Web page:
Is there something in the water of Nice, France?
Those soft breezes over the azure waves of the Mediterranean Sea are perhaps toxic to figure skaters, judging by what happened Wednesday in the pairs short program.
Twelve years ago, when the world championships were last in Nice, odd things happened, just about every day. French pair skater Stephane Bernardis complained of an intruder slashing him at his hotel. Russian pair skater, Elena Berezhnaia – later to become Olympic champion – tested positive for a cold medication, and was forced to withdraw with partner Anton Sikharulidze. Bulgarian ice dancer, Albena Stenkova – later to become a world champion – suffered a severe slash in a leg during practice. That crumpled her career for a year. Ukrainian pair skater Dmitri Palamarchuk of Ukraine fell to the ice during competition, suffering a head injury that ended his career, just before Canadians Kristy and Kris Wirtz were to skate, visibly shaken.
On Wednesday in Nice, during the very first competition, the Russians tumbled like tenpins, and a Japanese team that includes a skater from Regina, Marvin Tran, sits in third place. Japanese pair teams have never ruled the world. Interesting that they reached out to Regina to correct that shortfall.
Most remarkably, Tatiana Volosozhar and Maxim Trankov of Russia, one of the favourites to win this week, fell to eighth place after making a silly rare mistake: Trankov fell onto his butt during a death spiral. That meant Volosozhar went down with him, and a fall by both skaters cost them two points.
The Russians had been off the ice since finishing second at the Grand Prix Final in Quebec city in December while they worked to mend injuries.
Another highly regarded Russian team, Yuka Kavaguti and Alexei Smirnov, are also in trouble, sitting in 11th place after a host of errors, the worst of which was Smirnov falling gracefully onto his back in the final stages of a lift, when, fortunately for Kavaguti was not high in the air. Kavaguti fell on top of her partner. They too, lost a couple of points because both went down. And they had other little troubles, too: she touched the ice with her back on a death spiral that is one of the easiest, but required in this event. Landings on a triple jump didn't come with ease. Neither did a triple twist.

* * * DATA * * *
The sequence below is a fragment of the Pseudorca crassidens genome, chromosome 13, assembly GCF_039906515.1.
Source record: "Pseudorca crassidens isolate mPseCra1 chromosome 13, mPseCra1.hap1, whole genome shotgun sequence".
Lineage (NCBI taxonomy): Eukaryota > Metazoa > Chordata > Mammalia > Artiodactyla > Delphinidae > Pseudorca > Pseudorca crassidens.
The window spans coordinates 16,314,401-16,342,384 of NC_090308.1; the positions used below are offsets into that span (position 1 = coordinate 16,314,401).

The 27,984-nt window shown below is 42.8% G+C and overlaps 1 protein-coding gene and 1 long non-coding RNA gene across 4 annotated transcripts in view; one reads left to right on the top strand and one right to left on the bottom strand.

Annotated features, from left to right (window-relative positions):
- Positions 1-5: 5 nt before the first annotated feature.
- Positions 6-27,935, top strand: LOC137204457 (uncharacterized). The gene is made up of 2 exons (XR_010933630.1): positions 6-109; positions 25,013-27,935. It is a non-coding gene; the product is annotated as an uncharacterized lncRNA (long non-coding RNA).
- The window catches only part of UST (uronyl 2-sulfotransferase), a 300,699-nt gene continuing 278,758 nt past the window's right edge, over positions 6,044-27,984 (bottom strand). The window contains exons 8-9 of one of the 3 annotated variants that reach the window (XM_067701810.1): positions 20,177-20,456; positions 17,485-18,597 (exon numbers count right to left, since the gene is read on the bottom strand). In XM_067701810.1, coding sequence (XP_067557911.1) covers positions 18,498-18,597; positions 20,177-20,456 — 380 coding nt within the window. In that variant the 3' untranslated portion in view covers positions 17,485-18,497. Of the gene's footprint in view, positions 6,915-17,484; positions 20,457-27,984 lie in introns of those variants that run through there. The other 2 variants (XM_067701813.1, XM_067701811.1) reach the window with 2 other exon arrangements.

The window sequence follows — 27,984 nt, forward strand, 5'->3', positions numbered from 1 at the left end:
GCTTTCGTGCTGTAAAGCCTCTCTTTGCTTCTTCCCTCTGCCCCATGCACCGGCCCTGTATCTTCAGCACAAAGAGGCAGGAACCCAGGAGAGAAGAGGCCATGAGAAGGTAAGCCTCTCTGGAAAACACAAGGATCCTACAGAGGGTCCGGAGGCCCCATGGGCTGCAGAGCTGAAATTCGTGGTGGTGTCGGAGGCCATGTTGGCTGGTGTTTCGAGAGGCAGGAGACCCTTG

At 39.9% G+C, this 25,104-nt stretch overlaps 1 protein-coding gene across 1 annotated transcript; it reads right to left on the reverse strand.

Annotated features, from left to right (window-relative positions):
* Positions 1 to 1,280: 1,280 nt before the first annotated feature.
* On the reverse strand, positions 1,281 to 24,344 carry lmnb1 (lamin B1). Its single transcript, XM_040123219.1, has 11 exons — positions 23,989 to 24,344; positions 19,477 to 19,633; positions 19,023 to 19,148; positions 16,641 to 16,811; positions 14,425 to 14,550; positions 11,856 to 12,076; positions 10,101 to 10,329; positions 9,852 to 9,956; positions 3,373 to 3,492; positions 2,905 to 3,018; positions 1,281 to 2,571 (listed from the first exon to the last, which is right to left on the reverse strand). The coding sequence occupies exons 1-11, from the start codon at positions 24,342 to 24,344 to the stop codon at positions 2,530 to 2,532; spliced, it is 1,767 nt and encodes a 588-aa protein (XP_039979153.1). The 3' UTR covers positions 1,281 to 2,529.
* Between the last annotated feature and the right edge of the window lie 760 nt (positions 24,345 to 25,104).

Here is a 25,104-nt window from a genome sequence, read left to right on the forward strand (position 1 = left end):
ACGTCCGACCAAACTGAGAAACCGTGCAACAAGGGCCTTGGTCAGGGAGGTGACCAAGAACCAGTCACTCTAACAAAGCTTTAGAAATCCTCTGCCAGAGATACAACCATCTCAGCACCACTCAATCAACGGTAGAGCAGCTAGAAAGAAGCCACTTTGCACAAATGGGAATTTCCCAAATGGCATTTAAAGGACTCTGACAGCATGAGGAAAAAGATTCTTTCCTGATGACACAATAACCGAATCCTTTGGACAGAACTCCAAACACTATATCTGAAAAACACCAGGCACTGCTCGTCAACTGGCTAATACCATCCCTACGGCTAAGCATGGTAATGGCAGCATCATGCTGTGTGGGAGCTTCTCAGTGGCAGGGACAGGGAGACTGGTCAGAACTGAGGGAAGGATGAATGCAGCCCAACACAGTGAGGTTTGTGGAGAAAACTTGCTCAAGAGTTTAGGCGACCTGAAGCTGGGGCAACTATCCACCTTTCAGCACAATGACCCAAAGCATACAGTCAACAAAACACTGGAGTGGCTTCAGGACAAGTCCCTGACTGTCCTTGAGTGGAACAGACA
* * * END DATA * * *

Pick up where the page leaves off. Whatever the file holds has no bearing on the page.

Even the Russian No. 3 team, Vera Bazarova and Yuri Larionov fell afoul of the Nice mystique (mistake?). They both had troubles on a triple toe loop, and just as they reached the end of the program and were taking their final pose, Larionov lost his balance and went down. Did it count? Was the program considered essentially over? It wasn't a required element after all. The judges were lenient with these Russians, perhaps looking on them with forgiving eyes in the winds of such shifting sands as Nice. They did not penalize them for the fall. That allowed them to finish in fourth place, the stars of the Russian team today.
That left three-time world champions Aliona Savchenko and Robin Szolkowy of Germany careful when they finally skated, next-to-last. They skated with caution and clever to do so, because a wreck-up in the short program can destroy your chances for the rest of the week. Still, they had their little issues, with Savchenko landing a rare throw triple Axel solidly on two feet, and Szolkowy stepping out of a triple toe loop.
Still, it worked, and they are in the lead heading into the long program. Mission accomplished. Safe for now.
And just to prove how crazy the event is, two time world champions from China, Pang Qing and Tong Jian, skating in their first competition of the year (what a way to start) while they tended to injury, finished second with an elegant routine that seemed to some a bit slow, but effective at the end of the day. They are in second place.
In third place are Montreal-trained Narumi Takahashi and Mervin Tran, a little more than three points away from gold behind veteran world champions. They are coached by Bruno Marcotte and Richard Gauthier, who put the team together.
Canada's top team, national champions Meagan Duhamel and Eric Radford, seventh at the world championships last year in their debut, are in fifth place, helped by the demise of the Russians. They, too, made mistakes (Radford fell on a triple Lutz, something no other team does), but delivered on the other elements in spades to be only about five points away from a gold medal and only 1.68 away from a bronze.